Thank goodness for down payment gifts.
Adults aged 20-49 who receive financial assistance from their parents are 23% more likely to become homeowners than their peers, according to a University of Southern California (USC) study. This includes any transfer of money of at least $5,000 over the course of two years, which does not necessarily have to be used for a home purchase.
18% of all homebuyers make use of some form of personal gift or loan from family or friends to purchase their home, according to the Federal Reserve Board, as cited in the USC study. The study also cites the National Association of Realtors (NAR), which claims one-in-four first-time homebuyers receive down payment gifts.
Therefore, while it’s certainly possible for homebuyers to buy without the assistance of parents, today’s homeowner population may look very different — perhaps older, as first-time homebuyers would have to save longer, maybe fewer as some may never have purchased — if not for the assistance of parents.
While troubling for all would-be homebuyers with parents either unwilling or unable to contribute, this dynamic is especially influential on minority homebuyers. African-American and Hispanic households in particular are caught in a vicious cycle. The average homeownership rate of African American families is 52%, 20 percentage points less than the average 72% homeownership rate of White families, according to Zillow.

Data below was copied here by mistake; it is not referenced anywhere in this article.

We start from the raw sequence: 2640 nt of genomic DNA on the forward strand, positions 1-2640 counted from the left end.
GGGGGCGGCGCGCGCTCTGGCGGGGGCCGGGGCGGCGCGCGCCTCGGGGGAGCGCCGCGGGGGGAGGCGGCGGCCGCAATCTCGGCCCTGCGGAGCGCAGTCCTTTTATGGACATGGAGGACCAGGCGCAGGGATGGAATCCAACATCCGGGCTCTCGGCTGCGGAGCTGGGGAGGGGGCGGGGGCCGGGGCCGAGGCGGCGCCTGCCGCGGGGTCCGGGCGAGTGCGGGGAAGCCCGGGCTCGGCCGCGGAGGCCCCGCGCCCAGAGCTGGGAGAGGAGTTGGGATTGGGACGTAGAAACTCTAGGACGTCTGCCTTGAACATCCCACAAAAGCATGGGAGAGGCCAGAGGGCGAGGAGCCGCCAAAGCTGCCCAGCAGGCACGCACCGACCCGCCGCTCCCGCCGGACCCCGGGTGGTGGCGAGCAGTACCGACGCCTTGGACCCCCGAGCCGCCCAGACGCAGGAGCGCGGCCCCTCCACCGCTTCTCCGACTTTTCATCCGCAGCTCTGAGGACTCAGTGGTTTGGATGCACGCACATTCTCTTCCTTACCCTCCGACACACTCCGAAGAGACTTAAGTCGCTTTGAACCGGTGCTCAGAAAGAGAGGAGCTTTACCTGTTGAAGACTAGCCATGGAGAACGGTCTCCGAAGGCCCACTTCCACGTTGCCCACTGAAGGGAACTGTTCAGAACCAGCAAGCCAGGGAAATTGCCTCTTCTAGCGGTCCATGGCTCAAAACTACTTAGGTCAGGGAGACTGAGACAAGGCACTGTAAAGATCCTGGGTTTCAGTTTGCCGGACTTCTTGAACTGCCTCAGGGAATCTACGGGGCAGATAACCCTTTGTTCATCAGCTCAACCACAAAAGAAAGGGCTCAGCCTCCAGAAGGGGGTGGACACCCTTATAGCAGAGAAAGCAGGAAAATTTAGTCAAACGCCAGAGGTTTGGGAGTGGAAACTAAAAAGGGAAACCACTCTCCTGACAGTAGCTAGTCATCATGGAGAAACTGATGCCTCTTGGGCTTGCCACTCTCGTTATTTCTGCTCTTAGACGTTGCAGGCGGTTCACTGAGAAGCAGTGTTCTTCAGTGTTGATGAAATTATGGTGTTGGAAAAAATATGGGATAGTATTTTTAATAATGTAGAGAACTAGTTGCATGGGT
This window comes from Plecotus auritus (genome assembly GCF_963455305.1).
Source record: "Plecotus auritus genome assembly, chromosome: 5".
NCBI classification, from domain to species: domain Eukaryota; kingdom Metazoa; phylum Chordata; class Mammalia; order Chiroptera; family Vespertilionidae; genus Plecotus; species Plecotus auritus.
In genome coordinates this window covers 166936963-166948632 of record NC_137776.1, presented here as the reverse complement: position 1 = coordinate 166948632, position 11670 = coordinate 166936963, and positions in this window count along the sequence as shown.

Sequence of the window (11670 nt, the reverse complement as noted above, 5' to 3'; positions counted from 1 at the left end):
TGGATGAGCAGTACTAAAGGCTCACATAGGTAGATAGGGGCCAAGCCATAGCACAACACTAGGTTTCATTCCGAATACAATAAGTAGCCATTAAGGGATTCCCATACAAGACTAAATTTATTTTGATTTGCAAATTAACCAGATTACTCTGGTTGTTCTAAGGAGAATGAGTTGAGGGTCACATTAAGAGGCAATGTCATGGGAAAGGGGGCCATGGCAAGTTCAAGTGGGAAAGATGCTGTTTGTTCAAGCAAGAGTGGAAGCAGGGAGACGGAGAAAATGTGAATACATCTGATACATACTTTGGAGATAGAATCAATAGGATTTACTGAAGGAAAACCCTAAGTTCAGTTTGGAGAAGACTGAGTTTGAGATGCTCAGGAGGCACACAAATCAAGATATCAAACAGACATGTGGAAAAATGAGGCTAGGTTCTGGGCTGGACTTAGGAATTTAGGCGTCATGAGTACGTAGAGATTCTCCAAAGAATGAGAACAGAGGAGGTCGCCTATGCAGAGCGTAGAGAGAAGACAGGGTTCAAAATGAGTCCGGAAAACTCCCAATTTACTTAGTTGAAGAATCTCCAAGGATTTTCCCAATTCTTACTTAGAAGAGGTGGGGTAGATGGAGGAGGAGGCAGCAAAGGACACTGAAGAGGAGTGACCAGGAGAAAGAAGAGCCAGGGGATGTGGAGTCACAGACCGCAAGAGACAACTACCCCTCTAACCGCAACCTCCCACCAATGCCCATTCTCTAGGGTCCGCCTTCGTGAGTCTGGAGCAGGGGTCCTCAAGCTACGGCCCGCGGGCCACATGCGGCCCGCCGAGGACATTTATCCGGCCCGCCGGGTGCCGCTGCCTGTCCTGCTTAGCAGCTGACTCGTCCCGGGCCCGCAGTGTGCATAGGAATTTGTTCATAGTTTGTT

True, down payment gifts seem to promote a higher homeownership rate, especially among young, first-time homebuyers. But is it a safe trend for the housing market?
The trouble with low down payments
What’s wrong with down payment gifts?
Down payments are necessary to show the lender the homebuyer has skin in the game. The wisdom is that homebuyers are less likely to default if they have invested a substantial chunk of cash in the home. However, the homebuyer still lacks skin in the game when the down payment is sufficient due to a financial gift, but it’s not actually the homebuyer’s money to begin with.
29% of U.S. mortgages originated at the end of the first quarter (Q1) of 2015 had a down payment of 3% or less, according to RealtyTrac. This share is down substantially from the 2009 peak when the share was near 50%. But, when 18% of homebuyers already receive gifts to cover some or all of their down payments, it’s too high for comfort.
So, yes. We can thank down payment gifts for helping more renters become homeowners, which boosts California’s already-low homeownership rate — the second lowest in the nation at 53.4% as of Q2 2016. But lest we forget what happened immediately following the peak of low- and no down payments (the foreclosure crisis), we ought to treat down payment gifts with caution.